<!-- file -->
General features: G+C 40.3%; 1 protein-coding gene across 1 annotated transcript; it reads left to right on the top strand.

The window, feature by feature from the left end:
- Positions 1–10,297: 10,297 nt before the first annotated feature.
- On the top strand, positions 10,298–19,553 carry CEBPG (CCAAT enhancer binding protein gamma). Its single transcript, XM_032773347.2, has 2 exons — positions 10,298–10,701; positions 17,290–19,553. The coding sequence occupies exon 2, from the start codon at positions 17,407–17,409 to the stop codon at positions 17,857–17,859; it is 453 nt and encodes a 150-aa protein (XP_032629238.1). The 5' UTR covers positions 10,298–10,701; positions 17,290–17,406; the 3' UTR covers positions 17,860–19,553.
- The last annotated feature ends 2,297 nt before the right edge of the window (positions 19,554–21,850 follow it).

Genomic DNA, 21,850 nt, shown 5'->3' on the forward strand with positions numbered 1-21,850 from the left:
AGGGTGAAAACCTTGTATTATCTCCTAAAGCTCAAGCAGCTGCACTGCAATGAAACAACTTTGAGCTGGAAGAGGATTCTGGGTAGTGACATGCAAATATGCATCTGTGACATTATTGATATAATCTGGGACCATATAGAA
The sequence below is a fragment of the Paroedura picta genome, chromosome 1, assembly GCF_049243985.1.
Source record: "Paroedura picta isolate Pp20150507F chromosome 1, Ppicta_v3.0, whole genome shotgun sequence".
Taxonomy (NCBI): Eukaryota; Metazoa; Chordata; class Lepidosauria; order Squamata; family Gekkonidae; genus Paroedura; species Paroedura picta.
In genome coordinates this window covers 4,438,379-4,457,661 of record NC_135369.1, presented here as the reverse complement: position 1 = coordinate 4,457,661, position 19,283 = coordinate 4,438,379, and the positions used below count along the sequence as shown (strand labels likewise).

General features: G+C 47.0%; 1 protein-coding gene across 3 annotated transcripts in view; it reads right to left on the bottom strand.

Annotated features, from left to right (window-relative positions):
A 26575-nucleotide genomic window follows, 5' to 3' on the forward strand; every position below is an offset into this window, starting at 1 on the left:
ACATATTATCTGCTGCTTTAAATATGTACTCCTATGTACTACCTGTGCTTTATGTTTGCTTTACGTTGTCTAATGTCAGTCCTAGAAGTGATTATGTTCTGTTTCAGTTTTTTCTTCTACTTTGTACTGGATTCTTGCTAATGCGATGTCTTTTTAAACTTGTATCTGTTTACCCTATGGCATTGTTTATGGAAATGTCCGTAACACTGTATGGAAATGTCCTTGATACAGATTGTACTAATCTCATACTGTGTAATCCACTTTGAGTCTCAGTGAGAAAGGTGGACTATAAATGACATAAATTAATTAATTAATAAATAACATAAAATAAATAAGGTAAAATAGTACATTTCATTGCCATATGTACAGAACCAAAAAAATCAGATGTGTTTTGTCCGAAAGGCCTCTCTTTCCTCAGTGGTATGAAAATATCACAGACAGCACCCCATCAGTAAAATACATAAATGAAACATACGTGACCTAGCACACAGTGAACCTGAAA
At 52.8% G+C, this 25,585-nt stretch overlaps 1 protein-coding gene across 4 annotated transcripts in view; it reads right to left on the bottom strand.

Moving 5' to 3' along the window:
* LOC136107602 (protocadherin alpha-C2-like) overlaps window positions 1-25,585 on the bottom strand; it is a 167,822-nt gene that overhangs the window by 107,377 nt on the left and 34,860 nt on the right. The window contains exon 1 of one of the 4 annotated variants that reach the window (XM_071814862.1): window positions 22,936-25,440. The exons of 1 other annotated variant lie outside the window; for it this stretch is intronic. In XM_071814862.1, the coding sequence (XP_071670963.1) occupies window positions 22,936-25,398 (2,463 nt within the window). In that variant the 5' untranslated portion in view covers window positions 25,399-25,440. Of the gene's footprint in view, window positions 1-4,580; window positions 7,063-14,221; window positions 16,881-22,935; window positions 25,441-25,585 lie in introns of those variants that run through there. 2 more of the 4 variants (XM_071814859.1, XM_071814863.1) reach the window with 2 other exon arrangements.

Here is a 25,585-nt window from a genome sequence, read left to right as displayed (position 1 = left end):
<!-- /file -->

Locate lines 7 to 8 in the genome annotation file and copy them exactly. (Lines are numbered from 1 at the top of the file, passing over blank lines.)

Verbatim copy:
AGGGTGAAAACCTTGTATTATCTCCTAAAGCTCAAGCAGCTGCACTGCAATGAAACAACTTTGAGCTGGAAGAGGATTCTGGGTAGTGACATGCAAATATGCATCTGTGACATTATTGATATAATCTGGGACCATATAGAA
The sequence below is a fragment of the Paroedura picta genome, chromosome 1, assembly GCF_049243985.1.